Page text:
Emergence of Bipedalism

Driven by habitat change from woodland to open savanna?

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Slide 75 of 109

The prevailing evolutionary theory to account for the appearance of bipedalism is that the habitat of the hominids changed from woodland to open savanna. Under these conditions, erect posture would be helpful in detecting predators and maintaining body temperature. However, with recent studies pushing bipedalism back to at least 4 million years, the woodland habitat does not provide the proper driving force to select for the appearance of a bipedal stance.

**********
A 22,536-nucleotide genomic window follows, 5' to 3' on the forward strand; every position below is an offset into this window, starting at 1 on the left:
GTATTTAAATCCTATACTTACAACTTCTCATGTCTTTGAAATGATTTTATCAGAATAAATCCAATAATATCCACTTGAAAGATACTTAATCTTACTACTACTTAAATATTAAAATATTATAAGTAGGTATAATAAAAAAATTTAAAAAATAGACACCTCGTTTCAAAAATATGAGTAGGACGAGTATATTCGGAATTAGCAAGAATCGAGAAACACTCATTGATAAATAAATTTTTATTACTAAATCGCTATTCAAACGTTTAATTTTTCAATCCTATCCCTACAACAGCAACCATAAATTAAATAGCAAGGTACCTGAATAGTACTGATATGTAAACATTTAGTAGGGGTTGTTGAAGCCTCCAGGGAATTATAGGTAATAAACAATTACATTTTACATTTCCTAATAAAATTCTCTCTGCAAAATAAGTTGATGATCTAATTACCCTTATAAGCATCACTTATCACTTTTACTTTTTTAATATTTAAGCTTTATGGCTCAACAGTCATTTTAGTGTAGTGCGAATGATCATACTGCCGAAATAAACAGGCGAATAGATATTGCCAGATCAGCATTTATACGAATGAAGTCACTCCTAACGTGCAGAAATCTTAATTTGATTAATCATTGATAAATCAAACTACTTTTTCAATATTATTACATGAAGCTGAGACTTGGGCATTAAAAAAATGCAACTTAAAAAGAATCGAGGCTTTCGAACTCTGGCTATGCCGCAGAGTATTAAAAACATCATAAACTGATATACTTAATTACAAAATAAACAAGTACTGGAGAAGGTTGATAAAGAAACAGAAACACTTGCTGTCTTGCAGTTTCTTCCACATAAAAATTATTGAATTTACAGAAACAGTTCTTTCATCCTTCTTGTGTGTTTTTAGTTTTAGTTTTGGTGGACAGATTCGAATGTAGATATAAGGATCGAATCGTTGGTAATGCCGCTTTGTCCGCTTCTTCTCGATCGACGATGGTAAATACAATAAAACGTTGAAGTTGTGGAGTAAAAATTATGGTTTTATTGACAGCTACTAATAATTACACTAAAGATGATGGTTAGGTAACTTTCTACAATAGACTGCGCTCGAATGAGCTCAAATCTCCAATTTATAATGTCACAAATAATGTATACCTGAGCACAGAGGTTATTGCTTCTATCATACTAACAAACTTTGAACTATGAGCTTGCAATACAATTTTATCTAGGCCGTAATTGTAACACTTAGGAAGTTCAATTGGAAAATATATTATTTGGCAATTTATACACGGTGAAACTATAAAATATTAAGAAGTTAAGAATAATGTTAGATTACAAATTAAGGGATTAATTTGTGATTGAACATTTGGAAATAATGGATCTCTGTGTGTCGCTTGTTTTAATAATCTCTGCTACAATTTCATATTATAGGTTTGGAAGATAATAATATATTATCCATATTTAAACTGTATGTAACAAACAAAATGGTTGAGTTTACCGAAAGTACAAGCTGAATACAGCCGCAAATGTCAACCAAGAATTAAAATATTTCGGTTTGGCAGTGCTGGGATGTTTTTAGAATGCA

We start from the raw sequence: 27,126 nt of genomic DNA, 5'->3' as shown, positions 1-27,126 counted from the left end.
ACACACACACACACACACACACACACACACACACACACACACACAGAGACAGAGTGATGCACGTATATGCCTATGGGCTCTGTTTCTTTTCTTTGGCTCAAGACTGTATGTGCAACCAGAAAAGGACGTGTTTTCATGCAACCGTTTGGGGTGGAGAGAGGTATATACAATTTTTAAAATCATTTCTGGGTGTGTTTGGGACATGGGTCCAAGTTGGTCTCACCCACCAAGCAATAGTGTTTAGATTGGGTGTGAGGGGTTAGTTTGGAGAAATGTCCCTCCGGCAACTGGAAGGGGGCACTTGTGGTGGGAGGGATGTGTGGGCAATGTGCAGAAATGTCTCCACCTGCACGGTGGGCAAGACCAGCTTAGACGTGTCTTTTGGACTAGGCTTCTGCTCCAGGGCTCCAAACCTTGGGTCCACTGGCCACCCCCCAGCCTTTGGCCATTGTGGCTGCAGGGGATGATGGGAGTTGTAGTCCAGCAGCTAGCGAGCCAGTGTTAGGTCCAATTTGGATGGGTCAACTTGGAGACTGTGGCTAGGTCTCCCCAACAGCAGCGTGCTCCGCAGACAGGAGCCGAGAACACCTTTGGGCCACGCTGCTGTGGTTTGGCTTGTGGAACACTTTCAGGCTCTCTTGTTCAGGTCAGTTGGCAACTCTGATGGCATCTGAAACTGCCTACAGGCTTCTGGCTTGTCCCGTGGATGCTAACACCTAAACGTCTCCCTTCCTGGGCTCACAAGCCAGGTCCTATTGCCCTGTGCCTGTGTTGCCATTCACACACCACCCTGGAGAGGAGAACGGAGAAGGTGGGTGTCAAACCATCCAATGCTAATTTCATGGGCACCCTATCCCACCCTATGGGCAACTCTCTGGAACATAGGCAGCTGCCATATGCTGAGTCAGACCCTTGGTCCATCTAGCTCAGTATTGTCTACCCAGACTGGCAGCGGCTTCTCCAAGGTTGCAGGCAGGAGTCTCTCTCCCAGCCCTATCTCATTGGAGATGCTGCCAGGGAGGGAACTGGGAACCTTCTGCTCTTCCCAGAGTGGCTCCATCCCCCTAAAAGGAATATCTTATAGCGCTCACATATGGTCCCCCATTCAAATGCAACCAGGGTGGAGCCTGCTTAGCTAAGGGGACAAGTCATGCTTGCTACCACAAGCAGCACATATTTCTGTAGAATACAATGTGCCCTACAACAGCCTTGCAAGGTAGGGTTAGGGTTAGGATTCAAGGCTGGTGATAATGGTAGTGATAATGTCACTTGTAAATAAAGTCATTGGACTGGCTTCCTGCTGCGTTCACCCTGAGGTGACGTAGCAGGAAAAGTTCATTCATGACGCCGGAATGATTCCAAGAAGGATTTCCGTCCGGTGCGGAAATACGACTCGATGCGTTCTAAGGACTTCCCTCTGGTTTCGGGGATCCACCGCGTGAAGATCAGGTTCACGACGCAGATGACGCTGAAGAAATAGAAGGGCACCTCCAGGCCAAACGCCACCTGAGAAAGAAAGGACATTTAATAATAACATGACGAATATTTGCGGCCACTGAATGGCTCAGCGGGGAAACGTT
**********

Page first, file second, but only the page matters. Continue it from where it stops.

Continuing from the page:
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  1. Reed, Kaye E., 1997. Early hominid evolution and ecological change through the African Plio-Pleistocene. Journal of Human Evolution 32: 289-322.

Last Modified June 21, 2006


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